NOTE: The body of the proposal should remove all of the author(s) identifying information.
Relevance/importance to this year’s CRSEA Theme: Proposals can address a range of relevant “strands” or “topics” (see below) but should connect broadly to:
Laws, Policies and Legal Discourse: Relevant submissions include discussion, analysis/research of legal documents, decisions and discourse pertaining to education, politics and law. Including, but not limited to topics of erasure and/or discrimination of individuals based on race, immigration, islamophobia, etc.
Imperialism and Colonialism and its Impact on K -12 Youth. Governmental policies and educational policies toward Indigenous peoples are intimately linked around the problematic goal of assimilation.
Youth Resistance and Radicalism (P-20): Relevant submissions include discussion, analysis/research centering the experiential knowledge and voices of youth of color, advancing knowledge of pedagogies of resistance/organizing amongst, and in relation to youth of color in schools, communities, etc.
Community Driven Politics: Relevant submissions include grassroots organizing and political education in various forms.
Spatial Geography’s role in racial realism: Relevant submissions include analysis/research highlighting the various manifestations of racism/white supremacy functioning in different geographical places and spaces; specifically, the consideration of connections amongst a myriad of topics/movements (e.g. coalitions amongst groups such as Black Lives Matter and Indigenous peoples).
Identity and/or Respectability Politics: Relevant submissions include analysis/research that centers Testimonios and Storytelling from a myriad of disciplines/fields and their connection to, and influence on political and/or educational discourse and praxis from various positionalities shaping politics and education.
Political Economies of Higher Education: Relevant submissions include a discussion/analysis of the manifestations, intersections, and nuances of Race, Class, Gender, Sexuality, Language, Ability, Citizenship, etc. within institutions of higher education.
Transformational Politics: Relevant submissions include a discussion/analysis of Teacher Pedagogy and Praxis; interdisciplinary and discipline specific proposals welcomed.
Technical Quality: The ideas addressing theory, practices, and/or methods in critical race studies are clear.
Analysis: The proposal clearly demonstrates the author is centering race as primary mode of analysis, with key principles, concepts and methods connected to critical theories of race, including, but not limited to critical race theory. There are clear linkages between the information and the question/topic under consideration.
Innovativeness and Impact: Proposal submitted has the potential to introduce and/or promote the development of new ideas, practices, methods, praxis and/or the acquisition of new skills and knowledge for conference attendees.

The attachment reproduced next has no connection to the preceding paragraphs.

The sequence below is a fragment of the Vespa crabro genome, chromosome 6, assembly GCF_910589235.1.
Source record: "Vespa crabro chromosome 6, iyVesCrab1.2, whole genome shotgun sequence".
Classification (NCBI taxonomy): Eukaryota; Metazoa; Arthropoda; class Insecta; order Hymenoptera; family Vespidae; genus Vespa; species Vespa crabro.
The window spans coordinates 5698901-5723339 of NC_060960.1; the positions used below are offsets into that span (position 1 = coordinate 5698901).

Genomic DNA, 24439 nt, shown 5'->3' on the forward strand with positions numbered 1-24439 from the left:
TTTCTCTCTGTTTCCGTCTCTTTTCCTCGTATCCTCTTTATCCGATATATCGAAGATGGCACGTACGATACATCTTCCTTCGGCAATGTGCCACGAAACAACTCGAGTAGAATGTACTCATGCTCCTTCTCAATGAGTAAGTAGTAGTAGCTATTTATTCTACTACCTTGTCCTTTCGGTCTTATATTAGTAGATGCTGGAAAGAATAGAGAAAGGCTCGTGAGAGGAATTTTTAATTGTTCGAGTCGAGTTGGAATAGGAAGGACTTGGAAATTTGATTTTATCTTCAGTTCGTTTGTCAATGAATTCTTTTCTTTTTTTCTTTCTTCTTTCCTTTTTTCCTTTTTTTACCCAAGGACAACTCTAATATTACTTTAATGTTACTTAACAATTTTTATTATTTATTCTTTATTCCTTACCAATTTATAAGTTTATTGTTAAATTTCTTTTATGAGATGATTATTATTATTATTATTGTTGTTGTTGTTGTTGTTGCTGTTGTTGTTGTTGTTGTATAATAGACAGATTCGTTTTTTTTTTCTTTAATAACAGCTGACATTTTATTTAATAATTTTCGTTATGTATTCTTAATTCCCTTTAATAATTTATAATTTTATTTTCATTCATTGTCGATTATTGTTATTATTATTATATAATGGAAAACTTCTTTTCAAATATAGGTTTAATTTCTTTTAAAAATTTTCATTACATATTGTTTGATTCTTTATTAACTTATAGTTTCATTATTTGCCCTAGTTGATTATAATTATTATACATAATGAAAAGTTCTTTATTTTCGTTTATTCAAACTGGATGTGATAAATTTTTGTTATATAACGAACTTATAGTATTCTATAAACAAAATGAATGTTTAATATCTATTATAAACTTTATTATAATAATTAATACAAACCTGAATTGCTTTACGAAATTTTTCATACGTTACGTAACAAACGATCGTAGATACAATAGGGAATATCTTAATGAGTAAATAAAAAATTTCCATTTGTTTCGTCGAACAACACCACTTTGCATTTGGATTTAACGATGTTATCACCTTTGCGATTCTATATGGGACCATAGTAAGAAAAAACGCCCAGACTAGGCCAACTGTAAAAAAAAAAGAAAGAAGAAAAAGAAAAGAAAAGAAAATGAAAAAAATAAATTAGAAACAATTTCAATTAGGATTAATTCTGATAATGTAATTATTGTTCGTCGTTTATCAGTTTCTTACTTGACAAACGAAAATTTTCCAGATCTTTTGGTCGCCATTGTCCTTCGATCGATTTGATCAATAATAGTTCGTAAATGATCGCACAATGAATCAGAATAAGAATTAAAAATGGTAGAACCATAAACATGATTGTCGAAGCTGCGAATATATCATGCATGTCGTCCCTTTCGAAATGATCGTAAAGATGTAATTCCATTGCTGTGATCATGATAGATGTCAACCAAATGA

For More Information, contact:
Cleveland Hayes, Indiana University-Indiana, firstname.lastname@example.org
2018 Program Co-Chair and CRSEA Vice President
Allen, R. L. (2001). The globalization of white supremacy: Toward a critical discourse on the racialization of the world. Educational Theory, 51(4), 467-485.
Anzaldua, G. (1987). Borderlands La Frontera: The new mestiza. San Francisco: Aunt Lute Books.
Brayboy, B. (2013). Tribal Critical Race Theory: An origin story and future directions. In Handbook of Critical Race Theory in Education. M. Lynn & A. Dixson (Eds.) pp. 88 – 101. New York: Routledge.
Brayboy, B. M. J. (2005). Toward a tribal critical race theory in education. The Urban Review, 37(5), 425-446.
Blackwell, M., Floridalma, B.L., &Urrieta, L. (2017). Critical Latinx indigeneities. Latin Studies, 15, 126 – 137.
Castro, M. N. (2014). Comparative indigeneities of the américas: Toward a hemispheric approach. Studies in American Indian Literatures, 26(1), 127-132.
Greenwood, D. A. (2009). Place, survivance, and white remembrance: A decolonizing challenge to rural education in mobile modernity. Journal of Research in Rural Education (Online), 24(10), 1-6. Retrieved from http://ulib.iupui.edu/cgi-bin/proxy.pl?url=http://search.proquest.com/docview/218943557?accountid=7398.
López, N., Vargas, E., Melina Juarez, M., Cacari-Stone, L & Bettez, S. 2017. “What’s Your “Street Race”? Leveraging Multidimensional Measures of Race and Intersectionality for Examining Physical and Mental Health Status among Latinxs.” Sociology of Race and Ethnicity. doi:10.1177/2332649217708798.
Omi, M., & Winant, H. (2015). Racial formation in the United States. New York. Routledge.
Patel, L. (2016) Pedagogies of Resistance and Survivance: Learning as Marronage, Equity & Excellence in Education, 49:4, 397-401.
Rensink, B. (2014). Comparative indigeneities of the américas: Toward a hemispheric approach. American Indian Quarterly, 38(2), 277-280.